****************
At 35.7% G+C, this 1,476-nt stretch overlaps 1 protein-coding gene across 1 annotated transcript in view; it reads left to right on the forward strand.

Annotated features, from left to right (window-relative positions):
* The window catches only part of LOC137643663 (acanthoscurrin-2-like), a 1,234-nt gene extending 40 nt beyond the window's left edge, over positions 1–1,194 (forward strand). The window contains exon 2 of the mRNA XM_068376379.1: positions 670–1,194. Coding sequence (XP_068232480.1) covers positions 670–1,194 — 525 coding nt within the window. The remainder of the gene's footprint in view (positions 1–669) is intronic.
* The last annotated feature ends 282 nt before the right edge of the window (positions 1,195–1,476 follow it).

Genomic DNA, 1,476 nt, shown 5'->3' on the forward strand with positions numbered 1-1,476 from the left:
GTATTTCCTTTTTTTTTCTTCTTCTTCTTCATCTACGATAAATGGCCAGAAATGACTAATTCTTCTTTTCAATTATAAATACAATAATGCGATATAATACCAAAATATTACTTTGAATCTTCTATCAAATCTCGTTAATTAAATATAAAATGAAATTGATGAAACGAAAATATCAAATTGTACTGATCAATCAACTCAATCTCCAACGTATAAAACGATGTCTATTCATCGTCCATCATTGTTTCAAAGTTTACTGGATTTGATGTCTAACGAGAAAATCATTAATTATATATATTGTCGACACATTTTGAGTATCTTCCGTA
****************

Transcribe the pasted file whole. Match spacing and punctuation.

At 35.7% G+C, this 1,476-nt stretch overlaps 1 protein-coding gene across 1 annotated transcript in view; it reads left to right on the forward strand.

Annotated features, from left to right (window-relative positions):
* The window catches only part of LOC137643663 (acanthoscurrin-2-like), a 1,234-nt gene extending 40 nt beyond the window's left edge, over positions 1–1,194 (forward strand). The window contains exon 2 of the mRNA XM_068376379.1: positions 670–1,194. Coding sequence (XP_068232480.1) covers positions 670–1,194 — 525 coding nt within the window. The remainder of the gene's footprint in view (positions 1–669) is intronic.
* The last annotated feature ends 282 nt before the right edge of the window (positions 1,195–1,476 follow it).

Genomic DNA, 1,476 nt, shown 5'->3' on the forward strand with positions numbered 1-1,476 from the left:
GTATTTCCTTTTTTTTTCTTCTTCTTCTTCATCTACGATAAATGGCCAGAAATGACTAATTCTTCTTTTCAATTATAAATACAATAATGCGATATAATACCAAAATATTACTTTGAATCTTCTATCAAATCTCGTTAATTAAATATAAAATGAAATTGATGAAACGAAAATATCAAATTGTACTGATCAATCAACTCAATCTCCAACGTATAAAACGATGTCTATTCATCGTCCATCATTGTTTCAAAGTTTACTGGATTTGATGTCTAACGAGAAAATCATTAATTATATATATTGTCGACACATTTTGAGTATCTTCCGTA